Thoughts on Life Expectancy

In 100 BC, the average man in the most advanced society lived to 25. Over the next 2000 years, man’s life expectancy grew from 25 to 45 — a 20 year gain. Or approximately 0.03% per year. That is a significant achievement — man has been able to overcome nature (and human nature).

But by unleashing the unbelievable developments in technology, we have massively increased out pace of growth of life expectancy since 1900. From 1900 to 2000, man’s life expectancy grew from 45 to 75 — or 30 years over the century (or approximately 0.51% per year) — and that includes an incredibly bloody century of two world wars … the Spanish flu … genocides in Eastern Europe, Rwanda, Cambodia … and more.

Quick recap — over the last 2100 years, man’s life expectancy grew from 25 to 75 — but the rate of growth was 17 times faster during the last 100 years then during the previous 2000 years.

That said, does this mean that according to this trend that man will one day essentially live forever? Or will we soon hit a right wall through which man cannot live past (at least on average — there will always be outliers)?

I tend to think that within the next 200 years we will see that either:

1. man will live forever
2. some mutated disease will virtually wipe man out

For many, both scenarios are quite depressing. And while most people hope the options aren’t quite so binary, I’m not sure we have any more choices.


I obviously much prefer option number 1 to option number 2 — and we might, as a collective society, need to work very hard at ensuring the “good” outcome rather then the disaster outcome.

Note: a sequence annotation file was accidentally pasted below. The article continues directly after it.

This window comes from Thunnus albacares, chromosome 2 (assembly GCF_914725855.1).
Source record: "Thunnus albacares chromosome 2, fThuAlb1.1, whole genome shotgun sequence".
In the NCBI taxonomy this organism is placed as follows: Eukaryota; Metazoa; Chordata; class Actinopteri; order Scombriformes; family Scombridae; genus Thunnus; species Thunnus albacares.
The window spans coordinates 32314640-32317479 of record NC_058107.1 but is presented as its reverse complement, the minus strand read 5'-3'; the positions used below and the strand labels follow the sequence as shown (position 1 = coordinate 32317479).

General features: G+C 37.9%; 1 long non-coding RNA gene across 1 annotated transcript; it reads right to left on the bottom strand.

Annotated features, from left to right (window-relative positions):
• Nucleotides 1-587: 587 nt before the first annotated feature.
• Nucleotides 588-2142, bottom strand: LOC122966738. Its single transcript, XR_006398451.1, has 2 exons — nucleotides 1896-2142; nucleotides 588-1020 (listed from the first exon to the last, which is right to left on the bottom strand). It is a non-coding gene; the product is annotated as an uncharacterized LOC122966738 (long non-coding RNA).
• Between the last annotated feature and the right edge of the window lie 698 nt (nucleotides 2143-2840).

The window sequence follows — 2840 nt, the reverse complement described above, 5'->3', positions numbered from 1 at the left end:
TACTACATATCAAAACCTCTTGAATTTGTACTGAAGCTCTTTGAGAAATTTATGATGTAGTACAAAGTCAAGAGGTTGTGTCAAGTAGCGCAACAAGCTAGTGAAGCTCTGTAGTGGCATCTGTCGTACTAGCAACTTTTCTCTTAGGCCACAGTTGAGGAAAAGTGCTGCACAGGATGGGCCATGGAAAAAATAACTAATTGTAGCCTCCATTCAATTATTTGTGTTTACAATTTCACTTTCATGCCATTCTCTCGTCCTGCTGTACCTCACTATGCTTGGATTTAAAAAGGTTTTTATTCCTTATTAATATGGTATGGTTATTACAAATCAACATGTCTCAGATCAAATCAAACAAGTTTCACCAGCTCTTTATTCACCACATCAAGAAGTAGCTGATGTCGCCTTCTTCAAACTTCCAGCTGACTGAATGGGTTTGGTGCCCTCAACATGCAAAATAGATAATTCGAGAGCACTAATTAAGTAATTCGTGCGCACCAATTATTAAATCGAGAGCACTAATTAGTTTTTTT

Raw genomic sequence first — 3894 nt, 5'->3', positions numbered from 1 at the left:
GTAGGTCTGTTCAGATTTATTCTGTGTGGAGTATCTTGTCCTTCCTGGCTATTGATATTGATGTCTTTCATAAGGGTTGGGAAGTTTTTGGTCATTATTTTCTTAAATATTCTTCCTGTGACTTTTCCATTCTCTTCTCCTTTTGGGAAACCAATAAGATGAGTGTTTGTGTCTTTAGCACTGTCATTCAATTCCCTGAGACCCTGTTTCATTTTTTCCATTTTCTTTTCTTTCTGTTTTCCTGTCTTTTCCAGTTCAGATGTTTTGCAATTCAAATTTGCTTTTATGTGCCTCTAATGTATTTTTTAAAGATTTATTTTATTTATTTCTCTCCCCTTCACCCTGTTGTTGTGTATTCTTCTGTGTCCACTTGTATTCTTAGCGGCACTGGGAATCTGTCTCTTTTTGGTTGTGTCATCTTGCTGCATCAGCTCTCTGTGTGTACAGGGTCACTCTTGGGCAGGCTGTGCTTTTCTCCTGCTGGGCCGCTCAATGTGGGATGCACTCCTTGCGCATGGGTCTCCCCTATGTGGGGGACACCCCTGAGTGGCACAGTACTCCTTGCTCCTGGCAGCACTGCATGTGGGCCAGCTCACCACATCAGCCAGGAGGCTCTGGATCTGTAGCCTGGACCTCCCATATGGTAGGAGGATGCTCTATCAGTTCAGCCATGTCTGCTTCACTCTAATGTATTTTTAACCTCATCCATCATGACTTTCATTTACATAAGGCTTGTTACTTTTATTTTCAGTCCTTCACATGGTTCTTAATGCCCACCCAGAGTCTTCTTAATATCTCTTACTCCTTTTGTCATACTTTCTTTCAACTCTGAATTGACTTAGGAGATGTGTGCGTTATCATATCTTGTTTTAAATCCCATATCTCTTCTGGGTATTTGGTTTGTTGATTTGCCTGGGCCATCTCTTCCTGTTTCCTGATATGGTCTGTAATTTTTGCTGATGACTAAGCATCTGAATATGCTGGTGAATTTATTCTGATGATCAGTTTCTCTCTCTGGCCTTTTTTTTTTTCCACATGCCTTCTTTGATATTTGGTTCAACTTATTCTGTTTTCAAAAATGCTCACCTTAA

3 thoughts on “Thoughts on Life Expectancy

  1. C lawson

    I think you’re talking about the European man that didn’t live past 25 years in 100BC. Read the Bible and you will see man living hundreds of years. Man’s decline in age expectancy is due to his way of life. What he ate, how he fought, and the conditions of his environment, that brough on plagues, caused the European to meet such an early demise.
    Technolog doesn’t keep us living longer.

  2. Eric

    Mankind will be affected by diseases that “Mother” Nature comes up with to restore a natural balance in this world. A grim outlook if you know that the world is already over populated. Sience will not prevent us from dying. The upbeat of this is that natural selection will take place. Lets hope that that will result in the elimination of people who take the bible as a factual book instead of a guideline for human behauviour.

  3. Arly

    A Greek Historians statement mentioned by Diogenes Laertius (c. 250 AD) is the earliest (or at least one of the earliest) references about plausible centenarian longevity given by a scientist, the astronomer Hipparchus of Nicea (c. 185 – c. 120 BC), who, according to the doxographer, was assured that the philosopher Democritus of Abdera (c. 470/460 – c. 370/360 BC) lived 109 years. All other accounts given by the ancients about the age of Democritus appear, without giving any specific age, to agree that the philosopher lived over 100 years. This possibility is likely, given that many ancient Greek philosophers are thought to have lived over the age of 90 (e.g., Xenophanes of Colophon, c. 570/565 – c. 475/470 BC, Pyrrho of Ellis, c. 360 – c. 270 BC, Eratosthenes of Cirene, c. 285 – c. 190 BC, etc.). The case of Democritus is different from the case of, for example, Epimenides of Crete (7th, 6th centuries BC), who is said to have lived 154, 157 or 290 years, as has been said about countless elders even during the last centuries as well as in the present time. These cases are not verifiable by modern means, yet historical records show their plausability. The facts in history concerning longevity are apparent in many ancient societies including the historical facts recorded in the bible. It has been a valuable resource of historial facts that many archeologist have deemed correct.


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